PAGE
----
Peer Support Volunteer Interview with Eugene Ferreira - Te Wiki Tūao ā-Motu | National Volunteer Week

NZALS National Volunteer Week Eugene Ferreria

How long have you been a Peer Support Volunteer and what does your role as a volunteer include?

I have been a Peer Support Volunteer for just over a year. It involves supporting amputees in mental health and to help them get in a better head pace of what is coming their way. Also supporting them through phone support. It is important to keep phone communication going to make sure they are safe at home and in a good head space. If possible, face to face can take place. It is not just the amputee that needs support, it is also their partner too.  

Why did you want to become a Peer Support Volunteer?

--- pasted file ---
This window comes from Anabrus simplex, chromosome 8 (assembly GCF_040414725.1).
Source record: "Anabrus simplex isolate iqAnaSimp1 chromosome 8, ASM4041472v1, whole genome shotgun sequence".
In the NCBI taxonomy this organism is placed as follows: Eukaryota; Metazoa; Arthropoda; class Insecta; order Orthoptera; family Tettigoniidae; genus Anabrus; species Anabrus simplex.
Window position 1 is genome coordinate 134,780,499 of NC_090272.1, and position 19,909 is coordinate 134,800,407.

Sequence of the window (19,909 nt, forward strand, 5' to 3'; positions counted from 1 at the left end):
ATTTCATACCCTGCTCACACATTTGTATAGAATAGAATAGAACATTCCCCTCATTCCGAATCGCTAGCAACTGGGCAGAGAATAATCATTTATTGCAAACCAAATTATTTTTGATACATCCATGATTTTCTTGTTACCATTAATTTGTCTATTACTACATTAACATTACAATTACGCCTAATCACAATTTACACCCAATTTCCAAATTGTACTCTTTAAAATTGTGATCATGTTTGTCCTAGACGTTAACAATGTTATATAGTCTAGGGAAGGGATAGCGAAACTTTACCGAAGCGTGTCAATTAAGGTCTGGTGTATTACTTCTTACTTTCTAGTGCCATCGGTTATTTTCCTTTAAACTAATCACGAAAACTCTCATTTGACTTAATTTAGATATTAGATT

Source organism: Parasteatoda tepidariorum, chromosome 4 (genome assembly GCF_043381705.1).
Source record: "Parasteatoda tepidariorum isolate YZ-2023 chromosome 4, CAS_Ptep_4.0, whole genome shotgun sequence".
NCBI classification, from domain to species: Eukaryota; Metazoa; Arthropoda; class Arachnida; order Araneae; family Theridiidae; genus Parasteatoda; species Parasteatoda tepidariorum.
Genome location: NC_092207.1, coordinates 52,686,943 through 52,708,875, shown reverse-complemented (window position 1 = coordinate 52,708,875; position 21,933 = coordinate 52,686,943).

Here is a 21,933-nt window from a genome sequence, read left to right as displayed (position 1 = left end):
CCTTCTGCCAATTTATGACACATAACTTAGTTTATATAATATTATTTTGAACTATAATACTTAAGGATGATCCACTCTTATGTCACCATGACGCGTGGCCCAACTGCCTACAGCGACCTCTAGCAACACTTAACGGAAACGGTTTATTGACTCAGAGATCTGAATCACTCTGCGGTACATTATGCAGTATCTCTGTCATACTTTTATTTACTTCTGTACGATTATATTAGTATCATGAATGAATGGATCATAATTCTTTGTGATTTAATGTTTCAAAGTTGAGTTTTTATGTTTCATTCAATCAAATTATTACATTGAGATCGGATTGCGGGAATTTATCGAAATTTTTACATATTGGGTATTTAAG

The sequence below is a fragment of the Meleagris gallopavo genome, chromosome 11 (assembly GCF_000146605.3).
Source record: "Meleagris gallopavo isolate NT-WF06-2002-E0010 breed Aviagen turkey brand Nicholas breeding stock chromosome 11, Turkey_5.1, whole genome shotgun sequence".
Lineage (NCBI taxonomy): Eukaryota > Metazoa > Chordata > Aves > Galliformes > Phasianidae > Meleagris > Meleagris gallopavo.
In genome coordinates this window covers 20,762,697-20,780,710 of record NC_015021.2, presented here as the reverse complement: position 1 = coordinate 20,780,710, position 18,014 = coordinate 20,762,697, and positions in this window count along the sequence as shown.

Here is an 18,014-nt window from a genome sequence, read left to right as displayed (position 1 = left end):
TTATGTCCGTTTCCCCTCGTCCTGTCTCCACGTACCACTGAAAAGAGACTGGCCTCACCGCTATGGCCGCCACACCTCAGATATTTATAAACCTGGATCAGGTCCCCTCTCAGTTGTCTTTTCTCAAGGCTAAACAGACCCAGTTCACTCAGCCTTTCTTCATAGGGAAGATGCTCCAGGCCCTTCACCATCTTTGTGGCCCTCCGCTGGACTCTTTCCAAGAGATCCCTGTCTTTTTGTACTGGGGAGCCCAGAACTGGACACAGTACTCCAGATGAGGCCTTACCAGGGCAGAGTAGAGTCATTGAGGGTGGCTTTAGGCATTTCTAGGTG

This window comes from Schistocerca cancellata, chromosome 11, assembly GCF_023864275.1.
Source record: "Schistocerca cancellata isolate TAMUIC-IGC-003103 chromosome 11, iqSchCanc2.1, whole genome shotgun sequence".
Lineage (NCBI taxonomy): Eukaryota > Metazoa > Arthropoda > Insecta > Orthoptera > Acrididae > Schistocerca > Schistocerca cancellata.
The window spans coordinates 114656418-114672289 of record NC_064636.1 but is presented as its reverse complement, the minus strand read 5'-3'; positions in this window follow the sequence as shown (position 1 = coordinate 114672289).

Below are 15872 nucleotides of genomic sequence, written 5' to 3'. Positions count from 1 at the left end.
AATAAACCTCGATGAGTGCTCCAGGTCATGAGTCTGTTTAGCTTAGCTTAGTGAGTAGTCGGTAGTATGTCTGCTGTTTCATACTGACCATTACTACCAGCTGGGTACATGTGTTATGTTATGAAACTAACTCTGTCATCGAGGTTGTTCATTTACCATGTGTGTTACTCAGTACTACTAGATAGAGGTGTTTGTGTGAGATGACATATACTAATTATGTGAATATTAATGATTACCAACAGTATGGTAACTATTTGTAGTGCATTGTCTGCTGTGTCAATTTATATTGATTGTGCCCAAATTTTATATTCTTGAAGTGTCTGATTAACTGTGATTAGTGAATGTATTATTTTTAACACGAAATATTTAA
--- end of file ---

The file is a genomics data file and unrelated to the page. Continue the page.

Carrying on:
I want to help people on their journey. Personally, I feel it is better if amputees are supported from other amputees. You know what you are talking about, what the person is going through and what is coming their way. You get connection between the two people and you can share the difference and your experience.

What is the most rewarding experience you've had as a Peer Support Volunteer?

I have seen amputees can move on with their life and they know it is not the end of the world.

How do you think amputees have benefited the most from receiving peer support?

It gives them security, understanding and trust that helps them move on.

If you had any advice for people thinking about becoming a peer support volunteer, what would it be?

If you want to become a Peer Support Volunteer, you are not just helping other people out, you are also helping yourself out too. You can share what feelings you are going through with one another.  You may find information from the person you are supporting that you were not aware of. This could help you too.  You get a lot of satisfaction from helping someone out.